My illness in September of 2019 was quite the life changer. The after effects of the virus have left me on lifelong medication. It stopped me from smoking. And to be honest, it left me feeling older. I had blood taken three times in hospital and at the GPs to try and identify the culprit, but the tests came up blank. It was not one of the usual suspects, but that’s as much as could be said.
My symptoms matched with Covid. My lungs were wrecked. And by wrecked, I mean it was likely I had pneumonia. I had an elevated resting heart rate for six months. But whilst the commonalities between my illness and Covid were obvious, the same applies to quite a few viruses.
It’s also true to say that I’ve repeatedly shared poorly ventilated office space with both symptomatic and asymptomatic persons infected with Covid, and been the only one not to catch it. But I’ve always dismissed the idea that I had Covid in 2019.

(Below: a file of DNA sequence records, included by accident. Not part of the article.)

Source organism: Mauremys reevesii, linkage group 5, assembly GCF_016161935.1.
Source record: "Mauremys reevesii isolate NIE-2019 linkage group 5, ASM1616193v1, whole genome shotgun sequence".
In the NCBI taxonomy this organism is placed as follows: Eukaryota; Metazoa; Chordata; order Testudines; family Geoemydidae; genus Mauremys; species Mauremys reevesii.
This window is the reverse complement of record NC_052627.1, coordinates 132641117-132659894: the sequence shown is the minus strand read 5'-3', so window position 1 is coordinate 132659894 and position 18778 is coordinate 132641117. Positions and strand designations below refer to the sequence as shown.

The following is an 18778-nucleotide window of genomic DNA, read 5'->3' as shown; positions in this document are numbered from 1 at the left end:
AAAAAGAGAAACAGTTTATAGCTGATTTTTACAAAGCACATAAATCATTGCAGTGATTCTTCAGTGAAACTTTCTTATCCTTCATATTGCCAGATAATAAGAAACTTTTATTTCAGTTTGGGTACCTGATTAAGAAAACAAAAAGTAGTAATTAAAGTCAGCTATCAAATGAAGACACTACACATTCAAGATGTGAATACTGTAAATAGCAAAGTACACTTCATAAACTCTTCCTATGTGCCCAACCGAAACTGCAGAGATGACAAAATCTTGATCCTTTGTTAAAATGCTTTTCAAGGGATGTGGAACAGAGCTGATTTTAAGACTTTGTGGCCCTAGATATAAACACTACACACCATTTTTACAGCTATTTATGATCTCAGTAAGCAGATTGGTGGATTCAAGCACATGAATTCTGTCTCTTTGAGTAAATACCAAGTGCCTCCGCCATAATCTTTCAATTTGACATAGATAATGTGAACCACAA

If it were spreading in the UK in 2019, where were all the infected people, hospitalizations and deaths? There have been plenty of theories about the early spread of Covid from August 2019 onwards, but most of them have seemed either a little fishy or unable to account for the lack of victims. This week, I read an article which offered a reasonable suggestion as to why that might be.
It is possible that the original/early variants of Covid may not have been terribly transmissible. Nasty, and fatal for some. But not so transmissible. It would be left to later variants at the end of 2019 to deliver the society crushing transmissibility that has caused so much damage. That seems a reasonable suggestion to me. And if true, maybe I did have Covid. But we’ll never really know…